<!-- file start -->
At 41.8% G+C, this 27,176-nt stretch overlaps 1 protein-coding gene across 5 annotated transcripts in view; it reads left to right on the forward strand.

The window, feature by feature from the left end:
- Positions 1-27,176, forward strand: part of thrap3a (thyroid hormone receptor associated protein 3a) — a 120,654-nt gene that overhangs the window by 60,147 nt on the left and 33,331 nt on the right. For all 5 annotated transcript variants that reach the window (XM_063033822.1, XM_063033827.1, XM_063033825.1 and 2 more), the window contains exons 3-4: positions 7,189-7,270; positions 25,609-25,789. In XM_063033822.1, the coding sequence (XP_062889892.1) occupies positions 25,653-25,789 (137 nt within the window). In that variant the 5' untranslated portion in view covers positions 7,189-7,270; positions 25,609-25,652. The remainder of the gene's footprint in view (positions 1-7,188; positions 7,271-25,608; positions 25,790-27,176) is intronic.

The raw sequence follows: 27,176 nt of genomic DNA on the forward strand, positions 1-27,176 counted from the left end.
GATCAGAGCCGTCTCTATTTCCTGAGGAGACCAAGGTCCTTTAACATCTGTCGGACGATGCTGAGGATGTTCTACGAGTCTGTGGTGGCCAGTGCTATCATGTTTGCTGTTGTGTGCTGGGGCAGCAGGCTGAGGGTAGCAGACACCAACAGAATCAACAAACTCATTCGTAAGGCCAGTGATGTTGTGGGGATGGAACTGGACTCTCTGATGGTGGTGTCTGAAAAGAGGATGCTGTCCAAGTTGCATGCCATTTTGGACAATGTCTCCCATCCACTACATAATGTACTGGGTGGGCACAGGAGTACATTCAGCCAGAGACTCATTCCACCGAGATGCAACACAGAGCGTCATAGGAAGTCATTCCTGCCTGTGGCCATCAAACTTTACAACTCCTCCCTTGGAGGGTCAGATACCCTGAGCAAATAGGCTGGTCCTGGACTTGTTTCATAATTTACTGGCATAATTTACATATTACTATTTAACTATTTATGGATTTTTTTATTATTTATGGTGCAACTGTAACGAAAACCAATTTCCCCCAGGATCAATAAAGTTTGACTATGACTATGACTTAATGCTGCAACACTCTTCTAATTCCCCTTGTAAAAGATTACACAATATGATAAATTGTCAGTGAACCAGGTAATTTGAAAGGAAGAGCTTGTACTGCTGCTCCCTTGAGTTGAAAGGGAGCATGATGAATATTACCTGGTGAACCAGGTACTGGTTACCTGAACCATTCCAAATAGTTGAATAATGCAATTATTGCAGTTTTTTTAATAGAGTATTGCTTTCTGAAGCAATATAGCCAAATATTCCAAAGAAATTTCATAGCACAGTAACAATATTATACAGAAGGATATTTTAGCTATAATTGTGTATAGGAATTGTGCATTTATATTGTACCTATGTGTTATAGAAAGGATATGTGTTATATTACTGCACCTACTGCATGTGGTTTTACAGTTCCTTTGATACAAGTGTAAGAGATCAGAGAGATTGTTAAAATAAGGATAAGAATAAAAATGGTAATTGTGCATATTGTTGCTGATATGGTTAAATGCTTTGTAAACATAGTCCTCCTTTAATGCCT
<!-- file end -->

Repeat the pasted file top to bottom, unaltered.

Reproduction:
At 41.8% G+C, this 27,176-nt stretch overlaps 1 protein-coding gene across 5 annotated transcripts in view; it reads left to right on the forward strand.

The window, feature by feature from the left end:
- Positions 1-27,176, forward strand: part of thrap3a (thyroid hormone receptor associated protein 3a) — a 120,654-nt gene that overhangs the window by 60,147 nt on the left and 33,331 nt on the right. For all 5 annotated transcript variants that reach the window (XM_063033822.1, XM_063033827.1, XM_063033825.1 and 2 more), the window contains exons 3-4: positions 7,189-7,270; positions 25,609-25,789. In XM_063033822.1, the coding sequence (XP_062889892.1) occupies positions 25,653-25,789 (137 nt within the window). In that variant the 5' untranslated portion in view covers positions 7,189-7,270; positions 25,609-25,652. The remainder of the gene's footprint in view (positions 1-7,188; positions 7,271-25,608; positions 25,790-27,176) is intronic.

The raw sequence follows: 27,176 nt of genomic DNA on the forward strand, positions 1-27,176 counted from the left end.
GATCAGAGCCGTCTCTATTTCCTGAGGAGACCAAGGTCCTTTAACATCTGTCGGACGATGCTGAGGATGTTCTACGAGTCTGTGGTGGCCAGTGCTATCATGTTTGCTGTTGTGTGCTGGGGCAGCAGGCTGAGGGTAGCAGACACCAACAGAATCAACAAACTCATTCGTAAGGCCAGTGATGTTGTGGGGATGGAACTGGACTCTCTGATGGTGGTGTCTGAAAAGAGGATGCTGTCCAAGTTGCATGCCATTTTGGACAATGTCTCCCATCCACTACATAATGTACTGGGTGGGCACAGGAGTACATTCAGCCAGAGACTCATTCCACCGAGATGCAACACAGAGCGTCATAGGAAGTCATTCCTGCCTGTGGCCATCAAACTTTACAACTCCTCCCTTGGAGGGTCAGATACCCTGAGCAAATAGGCTGGTCCTGGACTTGTTTCATAATTTACTGGCATAATTTACATATTACTATTTAACTATTTATGGATTTTTTTATTATTTATGGTGCAACTGTAACGAAAACCAATTTCCCCCAGGATCAATAAAGTTTGACTATGACTATGACTTAATGCTGCAACACTCTTCTAATTCCCCTTGTAAAAGATTACACAATATGATAAATTGTCAGTGAACCAGGTAATTTGAAAGGAAGAGCTTGTACTGCTGCTCCCTTGAGTTGAAAGGGAGCATGATGAATATTACCTGGTGAACCAGGTACTGGTTACCTGAACCATTCCAAATAGTTGAATAATGCAATTATTGCAGTTTTTTTAATAGAGTATTGCTTTCTGAAGCAATATAGCCAAATATTCCAAAGAAATTTCATAGCACAGTAACAATATTATACAGAAGGATATTTTAGCTATAATTGTGTATAGGAATTGTGCATTTATATTGTACCTATGTGTTATAGAAAGGATATGTGTTATATTACTGCACCTACTGCATGTGGTTTTACAGTTCCTTTGATACAAGTGTAAGAGATCAGAGAGATTGTTAAAATAAGGATAAGAATAAAAATGGTAATTGTGCATATTGTTGCTGATATGGTTAAATGCTTTGTAAACATAGTCCTCCTTTAATGCCT